October 18, 2018

    https://www.duolingo.com/MarkSpott

    German is known for being very "literal". I think that's my fascination with the language.

    December 1, 2017

    https://www.duolingo.com/PannasOwen

    nope england is part of an island called great britain

    March 14, 2019

    https://www.duolingo.com/DoubleLingot

    Great Britain is a geographic term referring to the island also known simply as Britain. It’s also a political term for the part of the United Kingdom made up of England, Scotland, and Wales (including the outlying islands that they administer, such as the Isle of Wight). United Kingdom, on the other hand, is purely a political term: it’s the independent country that encompasses all of Great Britain and the region now called Northern Ireland.

    April 11, 2019

    https://www.duolingo.com/BolisettyS

    why is dative used here?

    February 11, 2018

    https://www.duolingo.com/mizinamo

    Because auf takes the dative case when describing a location.

    February 11, 2018

    https://www.duolingo.com/Math-Prof

    As so often before, the audio is terrible

    December 4, 2017

    https://www.duolingo.com/eakopano

    Yup. It sounds like it's saying "eine" and not "eineR".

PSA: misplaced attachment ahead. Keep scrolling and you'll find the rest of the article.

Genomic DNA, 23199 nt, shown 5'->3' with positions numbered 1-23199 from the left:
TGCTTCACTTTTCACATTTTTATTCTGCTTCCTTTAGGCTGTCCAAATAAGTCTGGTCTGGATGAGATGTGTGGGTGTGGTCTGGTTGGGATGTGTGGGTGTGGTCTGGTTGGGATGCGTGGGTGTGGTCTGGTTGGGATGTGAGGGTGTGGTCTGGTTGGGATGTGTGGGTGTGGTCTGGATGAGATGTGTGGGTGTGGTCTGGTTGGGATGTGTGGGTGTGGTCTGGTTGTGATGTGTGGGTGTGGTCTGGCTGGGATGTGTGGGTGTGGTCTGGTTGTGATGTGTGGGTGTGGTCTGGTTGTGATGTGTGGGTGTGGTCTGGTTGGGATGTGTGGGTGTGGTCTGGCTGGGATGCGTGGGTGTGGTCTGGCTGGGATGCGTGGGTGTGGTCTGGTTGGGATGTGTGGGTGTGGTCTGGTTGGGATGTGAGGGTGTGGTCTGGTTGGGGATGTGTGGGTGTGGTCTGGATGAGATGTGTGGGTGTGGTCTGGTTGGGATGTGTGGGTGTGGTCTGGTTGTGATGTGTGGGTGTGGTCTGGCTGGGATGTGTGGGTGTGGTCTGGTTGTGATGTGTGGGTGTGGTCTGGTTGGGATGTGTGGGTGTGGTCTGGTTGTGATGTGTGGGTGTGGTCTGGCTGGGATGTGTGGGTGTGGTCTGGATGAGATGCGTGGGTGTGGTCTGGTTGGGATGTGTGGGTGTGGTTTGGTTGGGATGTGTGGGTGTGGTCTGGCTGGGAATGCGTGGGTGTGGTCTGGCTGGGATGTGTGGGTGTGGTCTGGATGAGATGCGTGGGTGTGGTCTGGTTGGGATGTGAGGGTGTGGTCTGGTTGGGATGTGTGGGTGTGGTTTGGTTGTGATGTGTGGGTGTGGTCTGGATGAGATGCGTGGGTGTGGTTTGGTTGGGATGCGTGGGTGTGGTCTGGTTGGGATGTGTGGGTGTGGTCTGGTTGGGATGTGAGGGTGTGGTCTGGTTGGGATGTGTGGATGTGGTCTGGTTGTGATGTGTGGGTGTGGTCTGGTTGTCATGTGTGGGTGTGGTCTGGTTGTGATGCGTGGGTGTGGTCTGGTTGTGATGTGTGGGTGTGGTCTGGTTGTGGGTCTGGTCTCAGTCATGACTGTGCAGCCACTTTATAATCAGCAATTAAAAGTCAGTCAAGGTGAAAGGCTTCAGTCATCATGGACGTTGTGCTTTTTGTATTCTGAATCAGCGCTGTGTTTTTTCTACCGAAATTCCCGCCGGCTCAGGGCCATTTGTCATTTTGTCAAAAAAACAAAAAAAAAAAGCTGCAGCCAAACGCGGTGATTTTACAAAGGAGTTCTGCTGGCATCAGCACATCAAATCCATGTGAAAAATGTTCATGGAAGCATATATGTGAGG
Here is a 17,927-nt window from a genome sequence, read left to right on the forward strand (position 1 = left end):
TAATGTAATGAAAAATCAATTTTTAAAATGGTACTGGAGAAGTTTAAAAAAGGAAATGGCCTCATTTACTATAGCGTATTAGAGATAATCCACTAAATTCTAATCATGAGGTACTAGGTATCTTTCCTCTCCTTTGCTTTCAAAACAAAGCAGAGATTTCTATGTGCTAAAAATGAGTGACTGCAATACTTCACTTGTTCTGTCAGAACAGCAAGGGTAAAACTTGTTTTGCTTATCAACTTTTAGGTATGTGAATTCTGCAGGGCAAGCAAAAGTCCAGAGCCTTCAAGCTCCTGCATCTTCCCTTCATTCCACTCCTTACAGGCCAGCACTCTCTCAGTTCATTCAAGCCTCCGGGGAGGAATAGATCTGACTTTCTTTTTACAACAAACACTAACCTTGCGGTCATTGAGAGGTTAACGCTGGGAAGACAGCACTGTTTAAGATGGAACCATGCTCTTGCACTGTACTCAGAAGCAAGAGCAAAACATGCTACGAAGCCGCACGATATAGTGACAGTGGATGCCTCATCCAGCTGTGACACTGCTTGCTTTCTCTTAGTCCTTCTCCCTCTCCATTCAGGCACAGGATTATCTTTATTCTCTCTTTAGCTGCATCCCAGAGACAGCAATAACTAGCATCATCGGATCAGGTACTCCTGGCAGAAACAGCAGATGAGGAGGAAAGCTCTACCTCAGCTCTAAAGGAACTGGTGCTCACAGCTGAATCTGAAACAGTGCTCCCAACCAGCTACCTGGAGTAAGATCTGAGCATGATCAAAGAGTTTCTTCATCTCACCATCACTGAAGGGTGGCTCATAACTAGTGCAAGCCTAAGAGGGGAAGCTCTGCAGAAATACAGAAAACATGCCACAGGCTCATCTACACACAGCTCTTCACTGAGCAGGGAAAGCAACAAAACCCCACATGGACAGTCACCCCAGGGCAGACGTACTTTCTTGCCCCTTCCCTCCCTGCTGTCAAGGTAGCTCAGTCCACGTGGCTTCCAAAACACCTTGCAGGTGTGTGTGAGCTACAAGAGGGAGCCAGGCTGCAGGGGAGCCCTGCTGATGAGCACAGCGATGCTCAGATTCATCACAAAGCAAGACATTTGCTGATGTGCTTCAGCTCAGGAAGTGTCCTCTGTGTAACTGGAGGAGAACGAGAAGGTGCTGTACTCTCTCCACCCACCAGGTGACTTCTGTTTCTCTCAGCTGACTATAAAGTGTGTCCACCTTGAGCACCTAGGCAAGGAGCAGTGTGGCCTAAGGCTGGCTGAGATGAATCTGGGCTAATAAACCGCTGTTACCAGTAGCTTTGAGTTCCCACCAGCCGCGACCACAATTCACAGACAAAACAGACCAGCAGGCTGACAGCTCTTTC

August 5, 2018

    https://www.duolingo.com/CMTinPHX

    Adding my vote to those who consider the English sentence wrong or poor. "England (Haiti, Brunei, etc.) is PART of an island..." would be far better,.

    August 20, 2018

    https://www.duolingo.com/Alun612958

    lgm217 how wrong you are. Going West England stops at Offa's ❤❤❤❤. Going North it stops on a line between Carlisle and Berwick. Not an island but part of an island. If I said Wales or Scotland were islands I suspect you would disagree. Aber, paß auf, unsere Deutschen Freunde finden unsere Streiten um solchen Dinge ein bißchen lächerlich.

    September 25, 2018

    https://www.duolingo.com/one_half_3544

    "England is on an isle"? I've reported it.

    April 17, 2018

    https://www.duolingo.com/Weylin366674

    Great Britain is invariably referred to as an island, but if you have an example I'd like to see it.

    February 24, 2019

    https://www.duolingo.com/mizinamo

    May I ask why you chose that wording? Is that really the first word that came to your mind?

    In my experience, "island" is the normal word in English and "isle" is only poetic or in fixed expressions such as proper nouns. So it made me wonder whether you were "trying to expand Duolingo's vocabulary" on purpose.